Top Dogs have their day
March 27, 2014
FORT CARSON, Colo. -- The sun came out for the dogs. The Fort Carson Combined Forces Top Dog Competition, March 19-20, fell on the only two warm spring days in the middle of a blustery week.
"The weather cooperated," said Lt. Col. Christopher Heberer, commander, 759th Military Police Battalion. "Gorgeous, sunny, warm. It's just fantastic."
The competition pitted 11 teams against each other, nine from Fort Carson, one from Fort Riley, Kan., and one from the Colorado Springs Police Department.
"Getting Soldiers and leaders and civilian police all out to have fun and talk about the dogs, and then to really recognize excellence and let them compete in a healthy friendly environment with each other -- it's going to make everyone better," he said.
The dogs, led by their handlers, competed in narcotics and explosive detection, an obedience course and bite work -- all skills that the dogs need both in garrison and deployed.
"They are as deployed or more deployed than any Soldiers that have served in the last 12 years," Heberer said. "(Military working dogs) are worth hundreds of man-hours to search and clear to find explosives, narcotics and as a crowd deterrent."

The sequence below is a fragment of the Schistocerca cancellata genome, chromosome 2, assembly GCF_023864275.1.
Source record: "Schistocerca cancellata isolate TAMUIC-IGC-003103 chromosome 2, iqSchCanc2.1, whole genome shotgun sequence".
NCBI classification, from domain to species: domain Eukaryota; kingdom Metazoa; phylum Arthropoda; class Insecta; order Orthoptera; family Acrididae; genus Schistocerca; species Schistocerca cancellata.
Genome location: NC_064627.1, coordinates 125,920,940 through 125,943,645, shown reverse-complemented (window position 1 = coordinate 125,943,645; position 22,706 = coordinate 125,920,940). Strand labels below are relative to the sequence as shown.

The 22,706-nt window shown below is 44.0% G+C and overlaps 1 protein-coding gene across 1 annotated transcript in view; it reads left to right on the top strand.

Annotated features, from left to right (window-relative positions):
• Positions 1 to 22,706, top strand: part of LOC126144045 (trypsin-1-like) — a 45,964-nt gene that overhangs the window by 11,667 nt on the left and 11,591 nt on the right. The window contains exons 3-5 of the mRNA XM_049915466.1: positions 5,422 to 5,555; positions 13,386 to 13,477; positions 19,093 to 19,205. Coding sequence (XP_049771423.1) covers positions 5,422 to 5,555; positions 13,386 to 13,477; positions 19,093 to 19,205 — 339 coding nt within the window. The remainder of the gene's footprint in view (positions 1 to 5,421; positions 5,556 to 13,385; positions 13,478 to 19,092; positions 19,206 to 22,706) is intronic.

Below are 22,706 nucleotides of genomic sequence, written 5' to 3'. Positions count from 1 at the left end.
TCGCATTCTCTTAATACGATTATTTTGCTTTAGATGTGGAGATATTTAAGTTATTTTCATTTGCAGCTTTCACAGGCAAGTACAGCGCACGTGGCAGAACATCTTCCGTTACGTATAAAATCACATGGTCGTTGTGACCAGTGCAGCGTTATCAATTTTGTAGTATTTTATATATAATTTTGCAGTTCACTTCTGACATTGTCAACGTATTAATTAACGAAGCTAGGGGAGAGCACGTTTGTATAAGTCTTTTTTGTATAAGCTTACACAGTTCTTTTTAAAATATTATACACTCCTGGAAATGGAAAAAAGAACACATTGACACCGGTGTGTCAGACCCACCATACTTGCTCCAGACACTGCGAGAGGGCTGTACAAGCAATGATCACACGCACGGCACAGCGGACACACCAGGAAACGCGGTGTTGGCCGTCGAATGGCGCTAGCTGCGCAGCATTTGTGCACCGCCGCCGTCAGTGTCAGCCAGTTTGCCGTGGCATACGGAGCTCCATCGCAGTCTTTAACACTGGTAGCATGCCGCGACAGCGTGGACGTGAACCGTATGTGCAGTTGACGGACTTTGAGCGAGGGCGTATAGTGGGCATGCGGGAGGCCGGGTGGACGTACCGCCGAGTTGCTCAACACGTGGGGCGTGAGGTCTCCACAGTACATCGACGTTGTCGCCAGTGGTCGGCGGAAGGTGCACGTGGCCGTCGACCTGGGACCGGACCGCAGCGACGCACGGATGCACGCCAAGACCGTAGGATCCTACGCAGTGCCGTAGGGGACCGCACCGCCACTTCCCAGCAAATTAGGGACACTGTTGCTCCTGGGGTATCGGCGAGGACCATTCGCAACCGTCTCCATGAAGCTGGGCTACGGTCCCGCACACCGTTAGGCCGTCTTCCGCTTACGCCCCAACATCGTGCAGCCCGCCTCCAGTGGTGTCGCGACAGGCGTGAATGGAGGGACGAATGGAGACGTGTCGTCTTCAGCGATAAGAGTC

The competition was an opportunity for the teams to learn from each other.
"There are so many different techniques, so many different experience levels … we combine that (military) experience with local law enforcement. Their dogs are out on patrol. They're more patrol work versus our deployed work, so there?'s so many lessons learned that can be shared," Heberer said.
The overall Top Dog in the competition was Dragon, led by his handler, Spc. Philip Goeckel, 69th Military Police Detachment, 759th MP Bn. The two have been together since Dragon came to Fort Carson in July.
"I couldn't ask for a better dog to do training with, to work the road, to work on Fort Carson with," he said. "It's my first dog (to be) certified with and being the outstanding dog that he is, I couldn't be any happier."
This is the first year for the event, but Heberer hopes to repeat it.
"We did it on a smaller scale this year to kind of test the concept," he said. "My goal is to … grow this into an Armywide competition, hopefully next year."